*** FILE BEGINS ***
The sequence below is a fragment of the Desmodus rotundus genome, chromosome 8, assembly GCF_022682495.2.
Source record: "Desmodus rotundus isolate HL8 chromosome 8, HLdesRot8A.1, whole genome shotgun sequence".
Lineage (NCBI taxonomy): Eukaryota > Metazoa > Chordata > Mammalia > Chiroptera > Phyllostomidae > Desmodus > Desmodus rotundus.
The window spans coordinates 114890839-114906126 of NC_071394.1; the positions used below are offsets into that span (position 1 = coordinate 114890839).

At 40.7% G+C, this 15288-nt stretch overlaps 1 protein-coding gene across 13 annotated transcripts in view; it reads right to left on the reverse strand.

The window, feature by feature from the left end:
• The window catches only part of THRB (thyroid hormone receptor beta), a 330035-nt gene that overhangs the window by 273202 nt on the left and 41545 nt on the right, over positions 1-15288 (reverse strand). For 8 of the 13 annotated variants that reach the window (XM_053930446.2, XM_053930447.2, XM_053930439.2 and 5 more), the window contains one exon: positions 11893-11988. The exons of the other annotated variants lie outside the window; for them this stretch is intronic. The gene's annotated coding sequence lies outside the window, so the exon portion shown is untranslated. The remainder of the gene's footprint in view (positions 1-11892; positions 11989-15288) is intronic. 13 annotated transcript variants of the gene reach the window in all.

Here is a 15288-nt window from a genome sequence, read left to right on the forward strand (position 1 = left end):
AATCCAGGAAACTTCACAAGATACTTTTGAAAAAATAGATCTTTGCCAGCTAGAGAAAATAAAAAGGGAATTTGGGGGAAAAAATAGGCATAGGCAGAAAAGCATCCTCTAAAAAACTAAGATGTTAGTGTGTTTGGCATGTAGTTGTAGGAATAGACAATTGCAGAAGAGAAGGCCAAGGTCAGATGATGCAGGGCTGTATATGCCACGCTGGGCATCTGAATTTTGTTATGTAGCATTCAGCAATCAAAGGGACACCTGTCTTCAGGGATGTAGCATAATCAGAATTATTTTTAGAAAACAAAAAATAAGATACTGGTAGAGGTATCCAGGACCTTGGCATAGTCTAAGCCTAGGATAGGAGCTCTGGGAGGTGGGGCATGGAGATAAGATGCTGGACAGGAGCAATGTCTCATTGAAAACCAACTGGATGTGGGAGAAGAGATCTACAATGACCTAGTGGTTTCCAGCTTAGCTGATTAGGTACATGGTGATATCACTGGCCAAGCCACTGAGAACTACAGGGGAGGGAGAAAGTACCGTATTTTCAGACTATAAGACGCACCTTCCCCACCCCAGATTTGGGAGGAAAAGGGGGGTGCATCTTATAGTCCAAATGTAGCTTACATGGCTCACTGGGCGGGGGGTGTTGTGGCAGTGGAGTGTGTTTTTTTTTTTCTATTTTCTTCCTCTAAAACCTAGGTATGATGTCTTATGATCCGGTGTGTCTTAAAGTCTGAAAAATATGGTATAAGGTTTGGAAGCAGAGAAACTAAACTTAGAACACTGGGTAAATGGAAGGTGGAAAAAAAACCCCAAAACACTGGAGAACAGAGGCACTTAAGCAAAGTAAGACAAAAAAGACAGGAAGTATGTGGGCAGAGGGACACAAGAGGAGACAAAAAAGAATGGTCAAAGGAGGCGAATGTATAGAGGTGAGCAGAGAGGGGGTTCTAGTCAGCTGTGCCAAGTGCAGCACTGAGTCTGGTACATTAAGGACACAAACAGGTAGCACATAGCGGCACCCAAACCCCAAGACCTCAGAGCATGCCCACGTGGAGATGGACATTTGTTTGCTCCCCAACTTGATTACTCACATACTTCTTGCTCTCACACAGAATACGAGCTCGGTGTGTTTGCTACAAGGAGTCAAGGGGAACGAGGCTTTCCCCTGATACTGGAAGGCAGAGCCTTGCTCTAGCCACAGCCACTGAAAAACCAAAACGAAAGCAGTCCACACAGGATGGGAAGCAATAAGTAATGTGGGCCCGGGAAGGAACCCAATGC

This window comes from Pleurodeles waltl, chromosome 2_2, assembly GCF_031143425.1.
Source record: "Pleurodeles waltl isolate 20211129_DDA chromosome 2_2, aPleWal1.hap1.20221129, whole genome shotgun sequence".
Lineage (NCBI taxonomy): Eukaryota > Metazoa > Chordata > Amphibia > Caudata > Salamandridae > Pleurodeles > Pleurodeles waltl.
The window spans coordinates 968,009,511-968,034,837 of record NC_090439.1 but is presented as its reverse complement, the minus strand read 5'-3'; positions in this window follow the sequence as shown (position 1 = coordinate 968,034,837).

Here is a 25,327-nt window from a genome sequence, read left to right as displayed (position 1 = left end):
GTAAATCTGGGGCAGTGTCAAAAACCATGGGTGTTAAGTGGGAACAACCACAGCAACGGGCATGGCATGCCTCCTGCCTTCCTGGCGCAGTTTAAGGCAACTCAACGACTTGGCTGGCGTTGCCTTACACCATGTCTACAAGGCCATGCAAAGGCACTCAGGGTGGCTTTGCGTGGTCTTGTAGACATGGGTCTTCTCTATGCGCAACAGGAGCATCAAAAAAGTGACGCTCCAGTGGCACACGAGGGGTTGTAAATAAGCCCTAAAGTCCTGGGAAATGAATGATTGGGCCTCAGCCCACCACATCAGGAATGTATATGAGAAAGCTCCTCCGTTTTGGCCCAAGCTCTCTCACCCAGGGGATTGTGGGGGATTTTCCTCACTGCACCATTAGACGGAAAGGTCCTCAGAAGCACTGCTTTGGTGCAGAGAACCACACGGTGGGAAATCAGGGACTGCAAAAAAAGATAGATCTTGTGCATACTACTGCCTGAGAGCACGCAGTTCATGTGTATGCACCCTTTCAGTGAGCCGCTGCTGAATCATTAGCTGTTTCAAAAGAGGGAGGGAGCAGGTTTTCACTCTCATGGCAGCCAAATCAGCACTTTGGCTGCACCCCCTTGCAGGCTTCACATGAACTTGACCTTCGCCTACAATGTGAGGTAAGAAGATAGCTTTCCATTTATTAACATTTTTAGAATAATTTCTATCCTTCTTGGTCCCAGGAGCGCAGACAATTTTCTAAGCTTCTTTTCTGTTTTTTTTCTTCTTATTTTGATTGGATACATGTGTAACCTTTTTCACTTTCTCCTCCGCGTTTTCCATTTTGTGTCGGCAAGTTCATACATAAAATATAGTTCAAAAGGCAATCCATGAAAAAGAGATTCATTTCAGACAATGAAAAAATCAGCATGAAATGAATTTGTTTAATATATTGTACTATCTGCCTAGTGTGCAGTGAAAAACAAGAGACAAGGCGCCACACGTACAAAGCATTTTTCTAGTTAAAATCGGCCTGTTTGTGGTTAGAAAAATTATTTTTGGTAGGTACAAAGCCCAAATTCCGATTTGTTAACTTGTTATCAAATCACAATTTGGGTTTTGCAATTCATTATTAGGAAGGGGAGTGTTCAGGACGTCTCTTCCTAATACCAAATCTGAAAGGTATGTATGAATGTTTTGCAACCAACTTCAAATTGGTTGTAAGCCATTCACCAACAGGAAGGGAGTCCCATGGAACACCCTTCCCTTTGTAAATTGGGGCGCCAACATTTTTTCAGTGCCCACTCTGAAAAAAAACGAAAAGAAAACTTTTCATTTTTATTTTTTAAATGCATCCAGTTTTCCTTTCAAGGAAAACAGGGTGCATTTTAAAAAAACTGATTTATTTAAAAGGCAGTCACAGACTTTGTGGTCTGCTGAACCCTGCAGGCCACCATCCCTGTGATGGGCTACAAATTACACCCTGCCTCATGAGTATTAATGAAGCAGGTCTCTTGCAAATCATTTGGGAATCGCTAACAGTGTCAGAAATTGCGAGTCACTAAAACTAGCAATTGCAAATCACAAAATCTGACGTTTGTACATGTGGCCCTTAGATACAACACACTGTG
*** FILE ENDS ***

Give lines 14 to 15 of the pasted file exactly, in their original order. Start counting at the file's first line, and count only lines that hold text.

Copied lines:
Here is a 25,327-nt window from a genome sequence, read left to right as displayed (position 1 = left end):
GTAAATCTGGGGCAGTGTCAAAAACCATGGGTGTTAAGTGGGAACAACCACAGCAACGGGCATGGCATGCCTCCTGCCTTCCTGGCGCAGTTTAAGGCAACTCAACGACTTGGCTGGCGTTGCCTTACACCATGTCTACAAGGCCATGCAAAGGCACTCAGGGTGGCTTTGCGTGGTCTTGTAGACATGGGTCTTCTCTATGCGCAACAGGAGCATCAAAAAAGTGACGCTCCAGTGGCACACGAGGGGTTGTAAATAAGCCCTAAAGTCCTGGGAAATGAATGATTGGGCCTCAGCCCACCACATCAGGAATGTATATGAGAAAGCTCCTCCGTTTTGGCCCAAGCTCTCTCACCCAGGGGATTGTGGGGGATTTTCCTCACTGCACCATTAGACGGAAAGGTCCTCAGAAGCACTGCTTTGGTGCAGAGAACCACACGGTGGGAAATCAGGGACTGCAAAAAAAGATAGATCTTGTGCATACTACTGCCTGAGAGCACGCAGTTCATGTGTATGCACCCTTTCAGTGAGCCGCTGCTGAATCATTAGCTGTTTCAAAAGAGGGAGGGAGCAGGTTTTCACTCTCATGGCAGCCAAATCAGCACTTTGGCTGCACCCCCTTGCAGGCTTCACATGAACTTGACCTTCGCCTACAATGTGAGGTAAGAAGATAGCTTTCCATTTATTAACATTTTTAGAATAATTTCTATCCTTCTTGGTCCCAGGAGCGCAGACAATTTTCTAAGCTTCTTTTCTGTTTTTTTTCTTCTTATTTTGATTGGATACATGTGTAACCTTTTTCACTTTCTCCTCCGCGTTTTCCATTTTGTGTCGGCAAGTTCATACATAAAATATAGTTCAAAAGGCAATCCATGAAAAAGAGATTCATTTCAGACAATGAAAAAATCAGCATGAAATGAATTTGTTTAATATATTGTACTATCTGCCTAGTGTGCAGTGAAAAACAAGAGACAAGGCGCCACACGTACAAAGCATTTTTCTAGTTAAAATCGGCCTGTTTGTGGTTAGAAAAATTATTTTTGGTAGGTACAAAGCCCAAATTCCGATTTGTTAACTTGTTATCAAATCACAATTTGGGTTTTGCAATTCATTATTAGGAAGGGGAGTGTTCAGGACGTCTCTTCCTAATACCAAATCTGAAAGGTATGTATGAATGTTTTGCAACCAACTTCAAATTGGTTGTAAGCCATTCACCAACAGGAAGGGAGTCCCATGGAACACCCTTCCCTTTGTAAATTGGGGCGCCAACATTTTTTCAGTGCCCACTCTGAAAAAAAACGAAAAGAAAACTTTTCATTTTTATTTTTTAAATGCATCCAGTTTTCCTTTCAAGGAAAACAGGGTGCATTTTAAAAAAACTGATTTATTTAAAAGGCAGTCACAGACTTTGTGGTCTGCTGAACCCTGCAGGCCACCATCCCTGTGATGGGCTACAAATTACACCCTGCCTCATGAGTATTAATGAAGCAGGTCTCTTGCAAATCATTTGGGAATCGCTAACAGTGTCAGAAATTGCGAGTCACTAAAACTAGCAATTGCAAATCACAAAATCTGACGTTTGTACATGTGGCCCTTAGATACAACACACTGTG